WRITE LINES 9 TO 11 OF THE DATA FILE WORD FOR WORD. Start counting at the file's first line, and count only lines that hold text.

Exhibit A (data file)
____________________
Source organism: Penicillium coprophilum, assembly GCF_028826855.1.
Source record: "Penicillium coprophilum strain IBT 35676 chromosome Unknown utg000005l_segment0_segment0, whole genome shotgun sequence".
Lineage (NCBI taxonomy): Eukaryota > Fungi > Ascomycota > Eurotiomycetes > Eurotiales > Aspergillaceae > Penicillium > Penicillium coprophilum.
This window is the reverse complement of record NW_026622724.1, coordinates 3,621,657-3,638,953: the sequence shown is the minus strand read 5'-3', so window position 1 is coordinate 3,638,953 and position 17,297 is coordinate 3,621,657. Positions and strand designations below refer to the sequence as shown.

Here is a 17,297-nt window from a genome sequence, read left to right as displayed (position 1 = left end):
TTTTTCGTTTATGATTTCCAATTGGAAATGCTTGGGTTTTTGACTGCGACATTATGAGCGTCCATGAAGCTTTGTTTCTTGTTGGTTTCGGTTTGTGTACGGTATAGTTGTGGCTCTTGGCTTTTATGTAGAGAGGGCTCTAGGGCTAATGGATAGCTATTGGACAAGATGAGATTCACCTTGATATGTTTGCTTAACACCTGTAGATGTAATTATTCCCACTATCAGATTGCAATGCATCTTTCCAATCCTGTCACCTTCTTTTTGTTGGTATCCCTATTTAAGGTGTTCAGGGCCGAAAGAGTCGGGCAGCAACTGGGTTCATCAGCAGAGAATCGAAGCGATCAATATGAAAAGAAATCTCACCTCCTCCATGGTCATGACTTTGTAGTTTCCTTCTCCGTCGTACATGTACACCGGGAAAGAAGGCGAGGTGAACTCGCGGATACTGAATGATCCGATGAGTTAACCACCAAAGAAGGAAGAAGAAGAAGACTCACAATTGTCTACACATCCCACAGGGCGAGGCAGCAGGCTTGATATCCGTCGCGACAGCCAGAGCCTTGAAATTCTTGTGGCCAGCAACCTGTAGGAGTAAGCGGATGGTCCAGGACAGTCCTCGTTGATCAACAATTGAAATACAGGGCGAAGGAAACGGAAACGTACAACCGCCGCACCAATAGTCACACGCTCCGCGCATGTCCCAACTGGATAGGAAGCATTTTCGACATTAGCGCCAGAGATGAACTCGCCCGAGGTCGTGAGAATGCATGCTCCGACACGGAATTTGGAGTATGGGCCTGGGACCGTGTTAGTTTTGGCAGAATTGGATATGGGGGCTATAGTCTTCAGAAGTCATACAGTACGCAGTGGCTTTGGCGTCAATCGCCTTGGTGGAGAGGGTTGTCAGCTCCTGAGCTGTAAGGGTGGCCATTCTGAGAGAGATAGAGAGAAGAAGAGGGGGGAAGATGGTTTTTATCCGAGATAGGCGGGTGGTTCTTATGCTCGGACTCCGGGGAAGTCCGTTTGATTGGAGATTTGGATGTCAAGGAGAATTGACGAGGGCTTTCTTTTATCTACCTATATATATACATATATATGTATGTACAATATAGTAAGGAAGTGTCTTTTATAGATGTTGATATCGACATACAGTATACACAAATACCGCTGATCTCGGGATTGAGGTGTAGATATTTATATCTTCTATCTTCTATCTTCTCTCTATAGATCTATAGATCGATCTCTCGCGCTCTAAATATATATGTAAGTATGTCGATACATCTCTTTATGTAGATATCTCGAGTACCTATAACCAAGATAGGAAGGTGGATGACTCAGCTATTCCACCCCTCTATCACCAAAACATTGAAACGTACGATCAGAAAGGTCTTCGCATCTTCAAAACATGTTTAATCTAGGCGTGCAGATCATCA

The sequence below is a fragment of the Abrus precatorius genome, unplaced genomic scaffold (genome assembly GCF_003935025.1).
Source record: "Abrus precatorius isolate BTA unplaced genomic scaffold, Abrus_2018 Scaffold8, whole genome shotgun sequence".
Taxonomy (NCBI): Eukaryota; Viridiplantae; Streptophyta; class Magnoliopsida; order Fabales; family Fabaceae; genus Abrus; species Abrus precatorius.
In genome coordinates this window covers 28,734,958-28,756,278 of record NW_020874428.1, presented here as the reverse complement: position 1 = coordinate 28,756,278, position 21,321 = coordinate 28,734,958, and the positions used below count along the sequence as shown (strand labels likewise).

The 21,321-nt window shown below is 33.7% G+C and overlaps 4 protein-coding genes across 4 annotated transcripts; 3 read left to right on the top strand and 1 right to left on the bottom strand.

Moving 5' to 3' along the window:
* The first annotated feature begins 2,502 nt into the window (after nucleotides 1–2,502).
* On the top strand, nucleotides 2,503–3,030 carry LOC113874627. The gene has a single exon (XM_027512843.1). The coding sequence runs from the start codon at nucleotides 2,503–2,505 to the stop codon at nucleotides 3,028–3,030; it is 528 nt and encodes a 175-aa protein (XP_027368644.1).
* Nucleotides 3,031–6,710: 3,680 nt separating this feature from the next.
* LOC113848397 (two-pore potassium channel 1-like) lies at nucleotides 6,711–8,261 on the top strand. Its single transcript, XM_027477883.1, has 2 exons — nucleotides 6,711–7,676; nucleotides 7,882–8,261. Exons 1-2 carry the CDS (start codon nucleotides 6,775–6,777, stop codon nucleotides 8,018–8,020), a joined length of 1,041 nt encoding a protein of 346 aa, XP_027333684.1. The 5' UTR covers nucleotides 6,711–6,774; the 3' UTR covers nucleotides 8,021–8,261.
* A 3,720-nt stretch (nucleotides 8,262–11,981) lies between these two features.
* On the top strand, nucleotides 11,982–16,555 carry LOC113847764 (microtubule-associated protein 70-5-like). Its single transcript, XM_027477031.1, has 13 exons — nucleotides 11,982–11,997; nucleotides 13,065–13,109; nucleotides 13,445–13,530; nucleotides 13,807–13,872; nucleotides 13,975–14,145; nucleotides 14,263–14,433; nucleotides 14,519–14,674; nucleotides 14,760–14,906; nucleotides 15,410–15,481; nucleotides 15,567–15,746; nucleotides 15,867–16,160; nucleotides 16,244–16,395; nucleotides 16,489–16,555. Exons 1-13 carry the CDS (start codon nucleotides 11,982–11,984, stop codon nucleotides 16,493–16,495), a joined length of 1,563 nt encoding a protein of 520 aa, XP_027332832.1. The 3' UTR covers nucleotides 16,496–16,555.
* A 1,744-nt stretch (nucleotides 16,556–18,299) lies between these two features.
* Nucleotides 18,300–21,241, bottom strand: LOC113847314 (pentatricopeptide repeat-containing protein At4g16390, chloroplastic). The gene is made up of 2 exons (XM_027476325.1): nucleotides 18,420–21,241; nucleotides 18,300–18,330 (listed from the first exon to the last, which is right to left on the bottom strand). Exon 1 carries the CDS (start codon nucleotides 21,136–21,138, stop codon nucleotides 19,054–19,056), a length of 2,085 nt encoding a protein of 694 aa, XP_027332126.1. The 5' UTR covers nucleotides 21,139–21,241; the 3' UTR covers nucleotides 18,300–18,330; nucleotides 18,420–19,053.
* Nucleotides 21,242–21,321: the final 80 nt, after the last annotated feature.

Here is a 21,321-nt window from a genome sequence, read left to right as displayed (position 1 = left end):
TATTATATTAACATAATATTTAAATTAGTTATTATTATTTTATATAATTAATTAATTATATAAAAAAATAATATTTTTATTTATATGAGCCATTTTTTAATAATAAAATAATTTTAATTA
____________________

Taxonomy (NCBI): Eukaryota; Viridiplantae; Streptophyta; class Magnoliopsida; order Fabales; family Fabaceae; genus Abrus; species Abrus precatorius.
In genome coordinates this window covers 28,734,958-28,756,278 of record NW_020874428.1, presented here as the reverse complement: position 1 = coordinate 28,756,278, position 21,321 = coordinate 28,734,958, and the positions used below count along the sequence as shown (strand labels likewise).

The 21,321-nt window shown below is 33.7% G+C and overlaps 4 protein-coding genes across 4 annotated transcripts; 3 read left to right on the top strand and 1 right to left on the bottom strand.